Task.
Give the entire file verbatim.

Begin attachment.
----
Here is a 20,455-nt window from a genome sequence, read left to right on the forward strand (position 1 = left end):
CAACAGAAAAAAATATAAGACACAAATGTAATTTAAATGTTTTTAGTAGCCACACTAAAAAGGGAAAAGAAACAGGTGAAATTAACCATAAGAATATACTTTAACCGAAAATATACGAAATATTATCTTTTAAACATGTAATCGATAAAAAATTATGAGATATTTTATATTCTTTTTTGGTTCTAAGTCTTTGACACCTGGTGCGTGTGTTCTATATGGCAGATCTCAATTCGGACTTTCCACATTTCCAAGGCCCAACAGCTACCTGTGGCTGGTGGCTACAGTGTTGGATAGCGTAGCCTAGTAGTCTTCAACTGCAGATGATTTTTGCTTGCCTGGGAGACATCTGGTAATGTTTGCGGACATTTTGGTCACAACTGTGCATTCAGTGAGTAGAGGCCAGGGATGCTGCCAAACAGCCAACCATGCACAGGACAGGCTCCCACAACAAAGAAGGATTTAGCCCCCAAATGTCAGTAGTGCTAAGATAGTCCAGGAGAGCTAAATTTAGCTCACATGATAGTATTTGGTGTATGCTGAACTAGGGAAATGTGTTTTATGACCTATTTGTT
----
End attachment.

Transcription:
Here is a 20,455-nt window from a genome sequence, read left to right on the forward strand (position 1 = left end):
CAACAGAAAAAAATATAAGACACAAATGTAATTTAAATGTTTTTAGTAGCCACACTAAAAAGGGAAAAGAAACAGGTGAAATTAACCATAAGAATATACTTTAACCGAAAATATACGAAATATTATCTTTTAAACATGTAATCGATAAAAAATTATGAGATATTTTATATTCTTTTTTGGTTCTAAGTCTTTGACACCTGGTGCGTGTGTTCTATATGGCAGATCTCAATTCGGACTTTCCACATTTCCAAGGCCCAACAGCTACCTGTGGCTGGTGGCTACAGTGTTGGATAGCGTAGCCTAGTAGTCTTCAACTGCAGATGATTTTTGCTTGCCTGGGAGACATCTGGTAATGTTTGCGGACATTTTGGTCACAACTGTGCATTCAGTGAGTAGAGGCCAGGGATGCTGCCAAACAGCCAACCATGCACAGGACAGGCTCCCACAACAAAGAAGGATTTAGCCCCCAAATGTCAGTAGTGCTAAGATAGTCCAGGAGAGCTAAATTTAGCTCACATGATAGTATTTGGTGTATGCTGAACTAGGGAAATGTGTTTTATGACCTATTTGTT